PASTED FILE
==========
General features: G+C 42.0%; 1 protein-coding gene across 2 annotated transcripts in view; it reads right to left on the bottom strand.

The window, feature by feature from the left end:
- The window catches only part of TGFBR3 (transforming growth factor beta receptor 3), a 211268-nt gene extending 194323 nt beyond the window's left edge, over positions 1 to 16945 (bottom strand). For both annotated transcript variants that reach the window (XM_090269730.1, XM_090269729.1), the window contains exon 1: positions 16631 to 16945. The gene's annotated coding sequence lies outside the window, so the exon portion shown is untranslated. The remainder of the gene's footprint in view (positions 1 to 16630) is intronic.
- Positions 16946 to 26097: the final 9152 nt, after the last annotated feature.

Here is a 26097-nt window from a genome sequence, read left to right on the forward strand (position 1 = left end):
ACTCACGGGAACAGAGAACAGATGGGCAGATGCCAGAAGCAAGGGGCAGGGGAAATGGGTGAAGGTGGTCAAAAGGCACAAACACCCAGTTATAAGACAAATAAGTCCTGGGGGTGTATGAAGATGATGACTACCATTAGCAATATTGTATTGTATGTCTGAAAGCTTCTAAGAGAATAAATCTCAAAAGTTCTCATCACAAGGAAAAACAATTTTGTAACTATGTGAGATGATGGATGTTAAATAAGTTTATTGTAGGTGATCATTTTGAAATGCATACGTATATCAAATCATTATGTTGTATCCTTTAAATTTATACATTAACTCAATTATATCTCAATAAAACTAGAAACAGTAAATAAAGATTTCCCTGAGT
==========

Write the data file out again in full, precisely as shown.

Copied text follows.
General features: G+C 42.0%; 1 protein-coding gene across 2 annotated transcripts in view; it reads right to left on the bottom strand.

The window, feature by feature from the left end:
- The window catches only part of TGFBR3 (transforming growth factor beta receptor 3), a 211268-nt gene extending 194323 nt beyond the window's left edge, over positions 1 to 16945 (bottom strand). For both annotated transcript variants that reach the window (XM_090269730.1, XM_090269729.1), the window contains exon 1: positions 16631 to 16945. The gene's annotated coding sequence lies outside the window, so the exon portion shown is untranslated. The remainder of the gene's footprint in view (positions 1 to 16630) is intronic.
- Positions 16946 to 26097: the final 9152 nt, after the last annotated feature.

Here is a 26097-nt window from a genome sequence, read left to right on the forward strand (position 1 = left end):
ACTCACGGGAACAGAGAACAGATGGGCAGATGCCAGAAGCAAGGGGCAGGGGAAATGGGTGAAGGTGGTCAAAAGGCACAAACACCCAGTTATAAGACAAATAAGTCCTGGGGGTGTATGAAGATGATGACTACCATTAGCAATATTGTATTGTATGTCTGAAAGCTTCTAAGAGAATAAATCTCAAAAGTTCTCATCACAAGGAAAAACAATTTTGTAACTATGTGAGATGATGGATGTTAAATAAGTTTATTGTAGGTGATCATTTTGAAATGCATACGTATATCAAATCATTATGTTGTATCCTTTAAATTTATACATTAACTCAATTATATCTCAATAAAACTAGAAACAGTAAATAAAGATTTCCCTGAGT